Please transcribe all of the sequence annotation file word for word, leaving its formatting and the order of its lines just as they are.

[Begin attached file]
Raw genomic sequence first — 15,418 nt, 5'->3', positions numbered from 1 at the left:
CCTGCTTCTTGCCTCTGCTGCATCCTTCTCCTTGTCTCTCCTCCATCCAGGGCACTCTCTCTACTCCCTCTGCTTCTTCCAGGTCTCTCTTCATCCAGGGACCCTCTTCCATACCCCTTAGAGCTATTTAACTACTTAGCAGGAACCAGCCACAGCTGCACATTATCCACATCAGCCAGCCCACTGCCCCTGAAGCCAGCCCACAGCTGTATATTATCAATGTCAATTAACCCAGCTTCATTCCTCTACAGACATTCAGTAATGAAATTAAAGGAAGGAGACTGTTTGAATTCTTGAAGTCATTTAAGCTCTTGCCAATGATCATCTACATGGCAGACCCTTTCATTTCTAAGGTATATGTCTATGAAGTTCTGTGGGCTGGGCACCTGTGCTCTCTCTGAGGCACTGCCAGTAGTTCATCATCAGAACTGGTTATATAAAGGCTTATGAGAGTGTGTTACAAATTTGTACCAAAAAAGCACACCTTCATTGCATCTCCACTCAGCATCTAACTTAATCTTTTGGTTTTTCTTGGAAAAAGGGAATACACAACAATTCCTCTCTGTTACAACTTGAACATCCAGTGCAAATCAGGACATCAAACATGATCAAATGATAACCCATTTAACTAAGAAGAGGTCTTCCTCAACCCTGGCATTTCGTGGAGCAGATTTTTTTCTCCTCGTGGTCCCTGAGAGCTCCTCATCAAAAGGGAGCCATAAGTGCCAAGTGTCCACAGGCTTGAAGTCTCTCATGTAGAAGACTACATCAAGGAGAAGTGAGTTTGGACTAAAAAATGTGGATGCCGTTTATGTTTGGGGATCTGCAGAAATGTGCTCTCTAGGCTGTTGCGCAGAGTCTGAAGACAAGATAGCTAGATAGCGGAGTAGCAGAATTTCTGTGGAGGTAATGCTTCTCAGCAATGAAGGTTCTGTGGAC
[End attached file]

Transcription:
Raw genomic sequence first — 15,418 nt, 5'->3', positions numbered from 1 at the left:
CCTGCTTCTTGCCTCTGCTGCATCCTTCTCCTTGTCTCTCCTCCATCCAGGGCACTCTCTCTACTCCCTCTGCTTCTTCCAGGTCTCTCTTCATCCAGGGACCCTCTTCCATACCCCTTAGAGCTATTTAACTACTTAGCAGGAACCAGCCACAGCTGCACATTATCCACATCAGCCAGCCCACTGCCCCTGAAGCCAGCCCACAGCTGTATATTATCAATGTCAATTAACCCAGCTTCATTCCTCTACAGACATTCAGTAATGAAATTAAAGGAAGGAGACTGTTTGAATTCTTGAAGTCATTTAAGCTCTTGCCAATGATCATCTACATGGCAGACCCTTTCATTTCTAAGGTATATGTCTATGAAGTTCTGTGGGCTGGGCACCTGTGCTCTCTCTGAGGCACTGCCAGTAGTTCATCATCAGAACTGGTTATATAAAGGCTTATGAGAGTGTGTTACAAATTTGTACCAAAAAAGCACACCTTCATTGCATCTCCACTCAGCATCTAACTTAATCTTTTGGTTTTTCTTGGAAAAAGGGAATACACAACAATTCCTCTCTGTTACAACTTGAACATCCAGTGCAAATCAGGACATCAAACATGATCAAATGATAACCCATTTAACTAAGAAGAGGTCTTCCTCAACCCTGGCATTTCGTGGAGCAGATTTTTTTCTCCTCGTGGTCCCTGAGAGCTCCTCATCAAAAGGGAGCCATAAGTGCCAAGTGTCCACAGGCTTGAAGTCTCTCATGTAGAAGACTACATCAAGGAGAAGTGAGTTTGGACTAAAAAATGTGGATGCCGTTTATGTTTGGGGATCTGCAGAAATGTGCTCTCTAGGCTGTTGCGCAGAGTCTGAAGACAAGATAGCTAGATAGCGGAGTAGCAGAATTTCTGTGGAGGTAATGCTTCTCAGCAATGAAGGTTCTGTGGAC